|The Devastation in Mosul|
The Sunni insurgents quickly moved south, taking parts of former dictator Saddam Hussein’s hometown of Tikrit, just 95 miles north of Baghdad. Prime Minister Nouri al-Maliki, who belongs to the country’s Shiite majority, asked parliament to declare a state of emergency, and called for a “general mobilization” against the militants. Foreign Minister Hoshyar Zebari said that ISIS—which captured the western Iraqi cities of Fallujah and Ramadi in January—now posed a “serious, mortal threat” to Iraq.
“So much for al Qaida being on a path to defeat,” said The Wall Street Journal in an editorial. President Obama boasted as much when he withdrew all U.S. forces from Iraq in 2011, effectively washing his hands of the country. In the three years since, Obama’s “policy of strategic neglect” toward the region has allowed al Qaida militants to regroup, and seize a vast swath of territory in Iraq and neighboring Syria.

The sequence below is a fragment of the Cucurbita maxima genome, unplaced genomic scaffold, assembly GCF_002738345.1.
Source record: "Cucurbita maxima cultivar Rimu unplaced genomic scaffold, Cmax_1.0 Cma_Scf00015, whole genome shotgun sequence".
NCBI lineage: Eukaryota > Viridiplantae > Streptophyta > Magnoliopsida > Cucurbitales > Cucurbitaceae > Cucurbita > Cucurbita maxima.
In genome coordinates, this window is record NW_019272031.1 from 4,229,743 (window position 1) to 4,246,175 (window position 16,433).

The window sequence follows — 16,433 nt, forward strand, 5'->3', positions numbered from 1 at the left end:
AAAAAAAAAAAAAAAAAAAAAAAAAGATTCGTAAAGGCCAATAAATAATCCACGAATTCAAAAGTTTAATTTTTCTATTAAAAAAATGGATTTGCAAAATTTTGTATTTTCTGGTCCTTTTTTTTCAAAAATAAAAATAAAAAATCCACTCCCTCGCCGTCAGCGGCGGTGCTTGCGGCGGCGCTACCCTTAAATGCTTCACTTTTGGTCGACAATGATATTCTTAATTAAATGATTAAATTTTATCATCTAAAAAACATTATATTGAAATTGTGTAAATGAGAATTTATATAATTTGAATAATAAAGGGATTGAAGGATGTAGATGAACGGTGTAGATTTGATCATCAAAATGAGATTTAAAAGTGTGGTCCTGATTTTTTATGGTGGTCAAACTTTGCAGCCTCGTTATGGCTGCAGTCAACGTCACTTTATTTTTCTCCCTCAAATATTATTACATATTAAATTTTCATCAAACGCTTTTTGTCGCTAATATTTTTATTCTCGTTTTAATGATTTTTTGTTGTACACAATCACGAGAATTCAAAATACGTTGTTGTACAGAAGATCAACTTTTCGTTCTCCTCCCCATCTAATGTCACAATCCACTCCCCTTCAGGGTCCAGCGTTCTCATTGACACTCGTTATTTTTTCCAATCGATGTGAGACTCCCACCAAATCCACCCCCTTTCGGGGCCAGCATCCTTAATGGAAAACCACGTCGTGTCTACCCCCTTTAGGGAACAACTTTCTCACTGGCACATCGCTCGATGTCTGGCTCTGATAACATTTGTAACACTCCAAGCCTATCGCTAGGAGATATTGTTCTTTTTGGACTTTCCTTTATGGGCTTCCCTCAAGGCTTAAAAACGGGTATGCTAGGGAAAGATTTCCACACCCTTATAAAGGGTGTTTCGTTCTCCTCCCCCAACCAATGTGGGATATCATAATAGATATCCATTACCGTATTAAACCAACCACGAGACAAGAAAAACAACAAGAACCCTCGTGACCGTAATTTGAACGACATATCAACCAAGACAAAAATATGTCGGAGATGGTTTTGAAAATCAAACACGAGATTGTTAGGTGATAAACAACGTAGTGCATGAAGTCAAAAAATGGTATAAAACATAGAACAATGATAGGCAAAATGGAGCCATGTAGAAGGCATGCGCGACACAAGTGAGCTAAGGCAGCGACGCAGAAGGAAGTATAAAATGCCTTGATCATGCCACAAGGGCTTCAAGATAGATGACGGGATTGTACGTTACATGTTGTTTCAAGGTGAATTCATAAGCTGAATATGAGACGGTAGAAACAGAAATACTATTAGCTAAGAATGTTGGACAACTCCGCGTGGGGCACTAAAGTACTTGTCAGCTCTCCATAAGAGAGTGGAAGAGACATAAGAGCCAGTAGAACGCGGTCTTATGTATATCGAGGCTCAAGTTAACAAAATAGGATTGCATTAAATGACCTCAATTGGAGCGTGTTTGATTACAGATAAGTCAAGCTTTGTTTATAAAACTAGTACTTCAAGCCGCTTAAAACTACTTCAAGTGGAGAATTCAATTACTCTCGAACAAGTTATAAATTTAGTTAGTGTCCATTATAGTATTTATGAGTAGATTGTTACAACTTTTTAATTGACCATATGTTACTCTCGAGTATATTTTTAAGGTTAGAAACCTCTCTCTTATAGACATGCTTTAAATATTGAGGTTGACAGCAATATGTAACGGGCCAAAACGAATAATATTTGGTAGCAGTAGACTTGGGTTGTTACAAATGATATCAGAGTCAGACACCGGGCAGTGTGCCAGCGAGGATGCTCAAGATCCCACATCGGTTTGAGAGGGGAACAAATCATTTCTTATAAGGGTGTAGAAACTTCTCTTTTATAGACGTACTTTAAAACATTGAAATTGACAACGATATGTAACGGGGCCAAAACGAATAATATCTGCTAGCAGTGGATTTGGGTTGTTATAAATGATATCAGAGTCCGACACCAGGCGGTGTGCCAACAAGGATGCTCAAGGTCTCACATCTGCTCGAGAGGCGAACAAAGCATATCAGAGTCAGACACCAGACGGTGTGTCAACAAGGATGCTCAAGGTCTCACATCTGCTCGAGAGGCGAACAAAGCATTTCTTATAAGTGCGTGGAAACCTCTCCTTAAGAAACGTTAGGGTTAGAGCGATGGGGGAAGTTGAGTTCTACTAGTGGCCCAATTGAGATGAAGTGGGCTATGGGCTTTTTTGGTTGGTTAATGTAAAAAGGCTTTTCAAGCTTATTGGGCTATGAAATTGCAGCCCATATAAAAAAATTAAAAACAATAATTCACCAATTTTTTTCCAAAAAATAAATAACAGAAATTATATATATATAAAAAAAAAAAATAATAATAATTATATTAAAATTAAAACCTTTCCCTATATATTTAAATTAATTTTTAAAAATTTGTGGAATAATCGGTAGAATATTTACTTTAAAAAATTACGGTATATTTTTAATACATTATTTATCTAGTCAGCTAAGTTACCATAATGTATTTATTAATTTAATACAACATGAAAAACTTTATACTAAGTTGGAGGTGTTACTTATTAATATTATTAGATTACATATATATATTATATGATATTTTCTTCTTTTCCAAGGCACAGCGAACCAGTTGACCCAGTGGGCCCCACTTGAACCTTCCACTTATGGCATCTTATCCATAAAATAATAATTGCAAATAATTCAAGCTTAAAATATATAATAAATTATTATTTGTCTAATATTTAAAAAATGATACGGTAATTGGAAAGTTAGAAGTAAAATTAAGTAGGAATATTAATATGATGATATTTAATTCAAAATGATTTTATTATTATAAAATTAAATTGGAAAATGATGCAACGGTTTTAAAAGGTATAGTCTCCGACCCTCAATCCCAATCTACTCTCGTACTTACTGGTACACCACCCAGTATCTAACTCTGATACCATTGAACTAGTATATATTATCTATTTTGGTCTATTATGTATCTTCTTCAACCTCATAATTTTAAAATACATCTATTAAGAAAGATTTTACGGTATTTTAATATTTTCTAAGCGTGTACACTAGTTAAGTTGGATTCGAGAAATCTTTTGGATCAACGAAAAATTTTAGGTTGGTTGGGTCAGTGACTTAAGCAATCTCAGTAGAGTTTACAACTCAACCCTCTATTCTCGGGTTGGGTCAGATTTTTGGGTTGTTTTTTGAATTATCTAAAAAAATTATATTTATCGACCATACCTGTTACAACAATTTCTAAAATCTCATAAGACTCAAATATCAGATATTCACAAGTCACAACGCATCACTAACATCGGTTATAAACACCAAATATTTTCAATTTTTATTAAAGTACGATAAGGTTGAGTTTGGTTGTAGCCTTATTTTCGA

Iraq’s future ultimately rests in al-Maliki’s hands, said Daniel Nisman in HuffingtonPost.com. Having long oppressed the Sunni minority, unwittingly enabling the rise of ISIS in the process, the Shiite prime minister now faces a crucial decision. He can either unite his country against the radicals, who are despised by moderate Sunnis, or continue his sectarian policies and ignite a civil war of “biblical proportions.” Given al-Maliki’s history of purging Sunnis from the government, the police, and the army, the latter unfortunately looks more likely.